Virtuoso musician and composer Evelina De Lain is a unique and multi-faceted artist, effectively blending classical performance, contemporary classical composition and jazz interpretation into an innovative and compelling concert style.
With Diploma with Distinction from Dnepropetrovsk Conservatoire, Evelina is one of rare artists performing classical recitals with the same ease as jazz and contemporary concerts, constantly touring and recording various projects. Having released 3 albums and 2 sheet music books, gaining increased international recognition from colleagues and audiences alike, she merges improvisation, art, videography, vocal, instrumental, solo and ensemble performances creating an exclusive and sophisticated aural environment.
A few recent highlights include: Recording as a hand double for BBC series "Last tango in Halifax", performing at the opening of Hollywood Costume exhibition at V&A museum, playing at the "100 most influential women of the UK" event at Saatchi galleries, entertaining Prince Charles and Duchess of Cornwall, UK prime-ministers John Major and David Cameron, Prime Minister of France Amand Fillon, US Secretary of State John Kerry, Performing for Clacton Arts and Literary Society.
As a child I hated classical music. It wasn't my dream to begin with, my mum, Valentina Pronskaya (who was also my first music teacher) had envisioned the life of a classical pianist for me before I was born. In fact, I didn't have the opportunity to find out what my other dreams or goals could have been because I had to practice so much that it left little time for anything else besides school.
But I remember a particular occasion which was a revelation for me, when I heard our family friend play “Blue Moon” and some Boogie-woogie and how eager I was to learn those tunes. “What is this music?”, - I gushed with the amazement of a 7-year old born in a tiny miners town in Soviet Union in the 70s, having never heard anything similar. Boris simply answered: “This is jazz” and proceeded to teach me. That’s when I knew that while I was given no choice but to play music, at least I could play jazz instead of classical.
Another 9 years would pass before I had any chance to start finding out more about jazz. 9 years of constant practice studying Mozart, Bach, Chopin, Debussy, Tchaikovsky. The years of “torment".Looking back now though, I wouldn't change anything in the world! Little did I understand how talented I was and what great schooling my mum was giving me… My granddad Philippe, who was more like a father figure to me, supported my mum in her goal of turning me into a classical musician and I am so grateful for that now.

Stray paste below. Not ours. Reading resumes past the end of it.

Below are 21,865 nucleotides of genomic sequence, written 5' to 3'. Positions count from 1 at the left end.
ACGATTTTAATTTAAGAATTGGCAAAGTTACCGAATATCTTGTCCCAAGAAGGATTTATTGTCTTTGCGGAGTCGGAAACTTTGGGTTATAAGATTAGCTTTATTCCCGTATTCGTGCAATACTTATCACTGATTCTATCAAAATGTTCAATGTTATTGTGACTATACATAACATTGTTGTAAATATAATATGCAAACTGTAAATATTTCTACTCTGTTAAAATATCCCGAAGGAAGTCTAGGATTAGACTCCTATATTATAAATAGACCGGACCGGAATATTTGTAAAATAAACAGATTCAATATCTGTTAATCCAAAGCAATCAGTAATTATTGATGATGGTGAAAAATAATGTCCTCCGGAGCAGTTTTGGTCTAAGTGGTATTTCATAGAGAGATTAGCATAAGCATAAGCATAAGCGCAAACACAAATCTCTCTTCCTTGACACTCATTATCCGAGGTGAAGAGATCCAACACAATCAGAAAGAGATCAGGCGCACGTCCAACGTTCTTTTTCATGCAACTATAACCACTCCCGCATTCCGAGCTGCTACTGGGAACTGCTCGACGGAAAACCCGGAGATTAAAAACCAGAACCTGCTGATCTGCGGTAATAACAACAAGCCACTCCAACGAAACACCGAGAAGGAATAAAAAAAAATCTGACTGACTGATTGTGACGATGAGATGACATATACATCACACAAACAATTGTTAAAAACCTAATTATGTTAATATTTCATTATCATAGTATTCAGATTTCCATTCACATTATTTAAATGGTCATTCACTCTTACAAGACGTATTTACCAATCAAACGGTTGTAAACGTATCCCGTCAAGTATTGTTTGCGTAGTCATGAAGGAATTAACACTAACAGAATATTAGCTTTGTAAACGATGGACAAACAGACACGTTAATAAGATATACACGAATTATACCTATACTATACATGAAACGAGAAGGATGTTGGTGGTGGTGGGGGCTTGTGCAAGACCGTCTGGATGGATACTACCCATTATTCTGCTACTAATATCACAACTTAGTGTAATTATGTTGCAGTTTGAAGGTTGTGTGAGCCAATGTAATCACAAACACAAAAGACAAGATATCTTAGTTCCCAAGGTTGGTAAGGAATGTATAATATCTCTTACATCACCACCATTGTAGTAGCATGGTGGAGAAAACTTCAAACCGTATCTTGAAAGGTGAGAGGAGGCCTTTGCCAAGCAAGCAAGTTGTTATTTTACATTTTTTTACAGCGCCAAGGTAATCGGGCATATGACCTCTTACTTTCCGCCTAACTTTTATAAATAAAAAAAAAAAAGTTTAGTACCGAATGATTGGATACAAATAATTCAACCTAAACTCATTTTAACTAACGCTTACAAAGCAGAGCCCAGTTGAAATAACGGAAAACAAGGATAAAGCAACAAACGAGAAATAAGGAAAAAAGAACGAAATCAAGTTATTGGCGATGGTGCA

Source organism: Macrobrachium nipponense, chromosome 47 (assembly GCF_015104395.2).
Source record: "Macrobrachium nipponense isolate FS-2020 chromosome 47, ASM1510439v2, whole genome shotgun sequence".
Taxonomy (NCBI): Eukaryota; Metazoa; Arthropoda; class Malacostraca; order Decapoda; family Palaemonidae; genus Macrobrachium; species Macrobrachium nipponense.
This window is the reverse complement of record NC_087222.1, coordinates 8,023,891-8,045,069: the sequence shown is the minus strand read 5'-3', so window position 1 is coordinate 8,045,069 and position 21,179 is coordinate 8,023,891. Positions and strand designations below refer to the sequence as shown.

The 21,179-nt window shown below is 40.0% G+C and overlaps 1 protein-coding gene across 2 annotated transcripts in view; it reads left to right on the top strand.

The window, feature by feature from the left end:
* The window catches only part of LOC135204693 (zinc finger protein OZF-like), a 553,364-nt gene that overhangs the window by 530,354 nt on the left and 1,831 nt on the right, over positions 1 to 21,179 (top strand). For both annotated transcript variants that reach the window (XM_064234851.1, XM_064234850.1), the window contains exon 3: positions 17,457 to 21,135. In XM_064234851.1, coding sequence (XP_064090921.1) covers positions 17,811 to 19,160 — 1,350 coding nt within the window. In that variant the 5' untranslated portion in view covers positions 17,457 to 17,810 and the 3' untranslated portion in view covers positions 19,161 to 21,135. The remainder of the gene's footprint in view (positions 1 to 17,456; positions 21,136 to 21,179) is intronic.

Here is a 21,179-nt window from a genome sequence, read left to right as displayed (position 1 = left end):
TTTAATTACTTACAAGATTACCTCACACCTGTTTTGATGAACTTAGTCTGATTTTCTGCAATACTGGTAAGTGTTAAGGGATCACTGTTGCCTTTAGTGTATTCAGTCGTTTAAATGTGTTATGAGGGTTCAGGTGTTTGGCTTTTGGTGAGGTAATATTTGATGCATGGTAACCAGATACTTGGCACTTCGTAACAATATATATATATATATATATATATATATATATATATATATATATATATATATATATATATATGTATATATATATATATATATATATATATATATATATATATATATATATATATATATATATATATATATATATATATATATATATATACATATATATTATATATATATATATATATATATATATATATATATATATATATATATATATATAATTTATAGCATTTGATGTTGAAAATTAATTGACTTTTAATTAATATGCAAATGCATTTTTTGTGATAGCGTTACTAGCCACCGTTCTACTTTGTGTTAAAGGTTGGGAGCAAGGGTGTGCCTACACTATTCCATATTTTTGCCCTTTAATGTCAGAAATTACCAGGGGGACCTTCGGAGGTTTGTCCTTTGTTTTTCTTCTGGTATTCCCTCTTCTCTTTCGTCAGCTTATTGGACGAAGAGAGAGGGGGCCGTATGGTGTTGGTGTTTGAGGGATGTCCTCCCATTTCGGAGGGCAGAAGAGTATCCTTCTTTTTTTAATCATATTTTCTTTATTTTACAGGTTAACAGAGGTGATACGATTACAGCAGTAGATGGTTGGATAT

I was accepted into M.Glinka Conservatoire of Music in Dnipropetrovsk with open arms and the best teachers were attempting to get me into their classes. Once again, only with the passing of time, I realized how lucky I was to study in the class of the head of the piano department - Larisa Kopnina, who was such a kind soul and who would allow me to just be myself in my interpretation, whilst gently guiding me towards brilliancy in my technique. I had participated in many competitions whilst studying under her, including The State Chopin Competition, where I came 4th among hundreds of students from the entire country of Ukraine, I also got a Silver Medal in National Contemporary Ukrainian Composition Competition in Kiev and I won the 1st prize in Conservatoire Chopin Competition with Chopin’s 1st Concerto.
My other main teacher was the head of the Chamber and Accompaniment Department, Galina Vinogradova, who influenced my career by introducing me to the best of Chamber music. She pushed me very hard to learn and perform things that would continue to influence me for many years to come. She nurtured me to fall in love with Schnittke, Shostakovich, Prokofiev, Gounod and many more. In her complete love affair with Chamber music, she was fearless and larger than life and she did her best to pass her passion on to me. Dear Galina Vladimirovna, I thank you for every second of countless hours we spent together and for your talent as a mentor and your artistic courage that I feel in many ways defined me as a composer many years later.
During my College years, I became the youngest Ballet Accompanist with The Dnipropetrovsk State Theatre of Opera and Ballet, and By this time I had already played in clubs and bars from the age of 16 to make ends meet - this is where I started my jazz performances. By the way, this wasn't my first job, I had already worked as an accompanist at the music school at 14 years old.
Just to point out, one wouldn’t want to be a young student on their own without much support in a post USSR Ukraine in the 90s - life was very harsh… I had to work all hours in the day just to make ends meet.